verb (used without object), griped, grip·ing.

verb (used with object), griped, grip·ing.


Origin of gripe

1350–1400; Middle English gripen, Old English grīpan; cognate with Dutch grijpen, German griefen; see grip, grope
Related formsgrip·er, noungripe·ful, adjectivegrip·ing·ly, adverb
Can be confusedgrip gripe grippe

Synonyms for gripe Unabridged Based on the Random House Unabridged Dictionary, © Random House, Inc. 2019

Examples from the Web for gripe

Contemporary Examples of gripe

Historical Examples of gripe

  • That same world is a tough wrestler, and has a bear's gripe.

    Night and Morning, Complete

    Edward Bulwer-Lytton

  • He struggled furiously, but could not force my gripe from his throat.

    Wilfrid Cumbermede

    George MacDonald

  • He seized her hands, and, with one gripe of his, made hers fly open.


    Harriet Martineau

  • You haven't heard me gripe about having to go to the store, have you?

    Jerry's Charge Account

    Hazel Hutchins Wilson

  • To gripe the tall town-steeple by the waste,And scoop it out to be his drinking-horn.

British Dictionary definitions for gripe



(intr) informal to complain, esp in a persistent nagging manner
to cause sudden intense pain in the intestines of (a person) or (of a person) to experience this pain
(intr) nautical (of a ship) to tend to come up into the wind in spite of the helm
archaic to clutch; grasp
(tr) archaic to afflict


(usually plural) a sudden intense pain in the intestines; colic
informal a complaint or grievance
  1. the act of gripping
  2. a firm grip
  3. a device that grips
(in plural) nautical the lashings that secure a boat
Derived Formsgriper, noungripingly, adverb

Word Origin for gripe

Old English grīpan; related to Gothic greipan, Old High German grīfan to seize, Lithuanian greibiu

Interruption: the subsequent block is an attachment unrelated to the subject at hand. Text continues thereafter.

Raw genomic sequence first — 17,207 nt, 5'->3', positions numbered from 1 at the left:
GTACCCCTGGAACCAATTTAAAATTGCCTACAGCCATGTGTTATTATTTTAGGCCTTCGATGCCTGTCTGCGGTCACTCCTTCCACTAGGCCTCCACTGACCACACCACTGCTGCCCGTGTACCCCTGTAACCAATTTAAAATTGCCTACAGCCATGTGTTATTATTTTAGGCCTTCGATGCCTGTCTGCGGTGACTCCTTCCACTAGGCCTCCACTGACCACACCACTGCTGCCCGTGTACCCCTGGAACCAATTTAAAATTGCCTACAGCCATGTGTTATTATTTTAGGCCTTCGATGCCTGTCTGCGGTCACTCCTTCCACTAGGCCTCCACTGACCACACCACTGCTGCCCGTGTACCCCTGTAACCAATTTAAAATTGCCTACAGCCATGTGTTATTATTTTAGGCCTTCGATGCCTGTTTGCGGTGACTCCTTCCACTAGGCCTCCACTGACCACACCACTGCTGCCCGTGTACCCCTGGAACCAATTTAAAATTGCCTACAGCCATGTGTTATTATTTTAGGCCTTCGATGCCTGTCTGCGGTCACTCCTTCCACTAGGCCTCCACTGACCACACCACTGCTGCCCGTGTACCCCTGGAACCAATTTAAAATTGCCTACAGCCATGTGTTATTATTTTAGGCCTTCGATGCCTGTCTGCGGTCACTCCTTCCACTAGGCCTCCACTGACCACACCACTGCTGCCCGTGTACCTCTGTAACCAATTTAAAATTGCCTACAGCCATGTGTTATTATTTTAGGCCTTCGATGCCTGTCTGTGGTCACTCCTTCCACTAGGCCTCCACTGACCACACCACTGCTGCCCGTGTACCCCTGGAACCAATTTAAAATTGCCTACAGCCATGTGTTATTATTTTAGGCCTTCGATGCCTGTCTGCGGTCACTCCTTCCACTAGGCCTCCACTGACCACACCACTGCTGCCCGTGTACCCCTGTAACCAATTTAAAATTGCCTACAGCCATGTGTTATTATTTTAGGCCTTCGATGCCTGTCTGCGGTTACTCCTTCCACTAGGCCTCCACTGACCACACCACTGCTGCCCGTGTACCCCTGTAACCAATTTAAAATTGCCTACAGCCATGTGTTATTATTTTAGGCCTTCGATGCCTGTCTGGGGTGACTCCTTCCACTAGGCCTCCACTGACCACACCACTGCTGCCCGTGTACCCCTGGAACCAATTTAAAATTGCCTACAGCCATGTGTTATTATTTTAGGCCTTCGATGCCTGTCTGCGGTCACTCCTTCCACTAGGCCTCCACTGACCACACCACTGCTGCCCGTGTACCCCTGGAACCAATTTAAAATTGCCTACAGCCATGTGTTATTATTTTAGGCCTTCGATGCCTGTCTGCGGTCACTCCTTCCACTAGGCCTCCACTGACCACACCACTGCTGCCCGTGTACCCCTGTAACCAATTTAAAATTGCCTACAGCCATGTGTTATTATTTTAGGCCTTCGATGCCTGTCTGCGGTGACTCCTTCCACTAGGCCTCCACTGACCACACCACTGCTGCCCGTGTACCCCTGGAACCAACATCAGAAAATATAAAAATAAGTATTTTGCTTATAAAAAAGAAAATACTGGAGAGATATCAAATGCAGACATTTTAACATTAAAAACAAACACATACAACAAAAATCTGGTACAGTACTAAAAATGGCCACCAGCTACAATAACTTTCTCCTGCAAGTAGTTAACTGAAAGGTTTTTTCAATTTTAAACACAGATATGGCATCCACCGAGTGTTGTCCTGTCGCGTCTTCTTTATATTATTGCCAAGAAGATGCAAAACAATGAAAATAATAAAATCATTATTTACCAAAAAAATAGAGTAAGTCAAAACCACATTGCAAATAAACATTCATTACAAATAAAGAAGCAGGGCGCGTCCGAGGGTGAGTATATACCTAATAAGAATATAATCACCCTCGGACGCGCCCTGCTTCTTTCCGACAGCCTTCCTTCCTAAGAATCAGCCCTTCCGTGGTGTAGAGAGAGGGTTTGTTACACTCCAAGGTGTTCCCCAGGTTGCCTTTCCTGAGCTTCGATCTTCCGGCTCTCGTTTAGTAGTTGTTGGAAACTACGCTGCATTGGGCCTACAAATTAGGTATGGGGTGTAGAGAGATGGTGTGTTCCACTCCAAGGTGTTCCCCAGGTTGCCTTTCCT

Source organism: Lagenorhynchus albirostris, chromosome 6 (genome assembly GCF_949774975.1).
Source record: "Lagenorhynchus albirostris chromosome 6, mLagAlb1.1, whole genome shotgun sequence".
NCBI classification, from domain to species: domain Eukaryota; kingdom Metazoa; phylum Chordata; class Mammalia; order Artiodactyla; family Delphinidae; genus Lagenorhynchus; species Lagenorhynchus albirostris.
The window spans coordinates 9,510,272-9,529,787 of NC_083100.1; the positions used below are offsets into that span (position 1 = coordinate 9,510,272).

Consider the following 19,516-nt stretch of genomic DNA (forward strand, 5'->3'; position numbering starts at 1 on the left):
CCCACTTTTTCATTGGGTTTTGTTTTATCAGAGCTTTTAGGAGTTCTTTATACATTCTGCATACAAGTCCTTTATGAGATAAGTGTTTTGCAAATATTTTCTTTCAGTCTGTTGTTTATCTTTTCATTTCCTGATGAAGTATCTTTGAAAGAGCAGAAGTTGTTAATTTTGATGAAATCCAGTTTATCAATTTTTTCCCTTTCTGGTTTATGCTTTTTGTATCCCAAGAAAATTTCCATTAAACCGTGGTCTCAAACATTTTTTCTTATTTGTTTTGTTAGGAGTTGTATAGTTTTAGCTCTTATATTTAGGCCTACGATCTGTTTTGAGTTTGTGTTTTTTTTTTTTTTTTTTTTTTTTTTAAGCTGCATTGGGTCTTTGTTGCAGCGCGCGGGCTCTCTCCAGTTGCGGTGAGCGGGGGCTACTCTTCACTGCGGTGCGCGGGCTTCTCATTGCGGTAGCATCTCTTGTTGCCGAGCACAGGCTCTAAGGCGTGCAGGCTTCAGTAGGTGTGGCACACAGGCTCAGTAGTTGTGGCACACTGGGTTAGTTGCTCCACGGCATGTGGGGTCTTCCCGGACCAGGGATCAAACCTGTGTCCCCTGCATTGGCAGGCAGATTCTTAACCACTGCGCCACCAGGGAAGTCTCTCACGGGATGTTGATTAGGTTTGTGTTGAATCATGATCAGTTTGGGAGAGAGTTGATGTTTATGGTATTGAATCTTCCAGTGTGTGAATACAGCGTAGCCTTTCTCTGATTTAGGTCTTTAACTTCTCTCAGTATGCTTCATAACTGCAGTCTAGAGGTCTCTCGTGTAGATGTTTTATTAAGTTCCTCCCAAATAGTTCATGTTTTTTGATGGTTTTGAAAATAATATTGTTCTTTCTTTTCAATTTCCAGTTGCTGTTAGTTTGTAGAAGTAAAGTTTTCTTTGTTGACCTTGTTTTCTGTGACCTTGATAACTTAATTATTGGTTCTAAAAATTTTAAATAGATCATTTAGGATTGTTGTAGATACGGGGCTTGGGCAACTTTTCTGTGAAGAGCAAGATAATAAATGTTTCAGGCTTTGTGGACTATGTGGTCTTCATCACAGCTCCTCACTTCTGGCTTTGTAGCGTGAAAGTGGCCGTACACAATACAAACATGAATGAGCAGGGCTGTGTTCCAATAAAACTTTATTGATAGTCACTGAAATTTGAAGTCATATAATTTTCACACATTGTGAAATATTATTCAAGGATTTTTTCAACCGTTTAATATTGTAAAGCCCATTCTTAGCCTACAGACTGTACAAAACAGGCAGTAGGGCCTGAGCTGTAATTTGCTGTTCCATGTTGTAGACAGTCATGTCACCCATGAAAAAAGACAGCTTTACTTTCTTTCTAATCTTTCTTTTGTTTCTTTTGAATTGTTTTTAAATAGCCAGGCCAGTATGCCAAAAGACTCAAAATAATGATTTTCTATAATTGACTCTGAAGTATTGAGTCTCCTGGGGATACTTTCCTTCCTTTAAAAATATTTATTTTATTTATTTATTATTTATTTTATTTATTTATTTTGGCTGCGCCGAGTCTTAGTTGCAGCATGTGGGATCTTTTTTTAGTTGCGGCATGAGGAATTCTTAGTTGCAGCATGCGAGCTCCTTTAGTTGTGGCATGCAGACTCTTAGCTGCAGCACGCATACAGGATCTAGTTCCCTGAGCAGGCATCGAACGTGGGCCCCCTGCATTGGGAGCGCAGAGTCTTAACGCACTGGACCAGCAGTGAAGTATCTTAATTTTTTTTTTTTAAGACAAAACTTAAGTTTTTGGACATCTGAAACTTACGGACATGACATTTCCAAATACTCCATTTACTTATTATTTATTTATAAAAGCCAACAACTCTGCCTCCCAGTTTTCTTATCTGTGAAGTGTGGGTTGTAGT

Collins English Dictionary - Complete & Unabridged 2012 Digital Edition © William Collins Sons & Co. Ltd. 1979, 1986 © HarperCollins Publishers 1998, 2000, 2003, 2005, 2006, 2007, 2009, 2012

Word Origin and History for gripe

Old English gripan "grasp at, lay hold, attack, take, seek to get hold of," from Proto-Germanic *gripanan (cf. Old Saxon gripan, Old Norse gripa, Dutch grijpen, Gothic greipan, Old High German grifan, German greifen "to seize"), from PIE root *ghreib- "to grip" (cf. Lithuanian griebiu "to seize"). Figurative sense of "complain, grouse" is first attested 1932, probably from earlier meaning "gripping pain in the bowels" (c.1600; cf. bellyache). Related: Griped; griping.


late 14c., from gripe (v.). Figurative sense by 1934.

Online Etymology Dictionary, © 2010 Douglas Harper

gripe in Medicine




To have sharp pains in the bowels.


gripes Sharp, spasmodic pains in the bowels.
A firm hold; a grasp.
The American Heritage® Stedman's Medical Dictionary Copyright © 2002, 2001, 1995 by Houghton Mifflin Company. Published by Houghton Mifflin Company.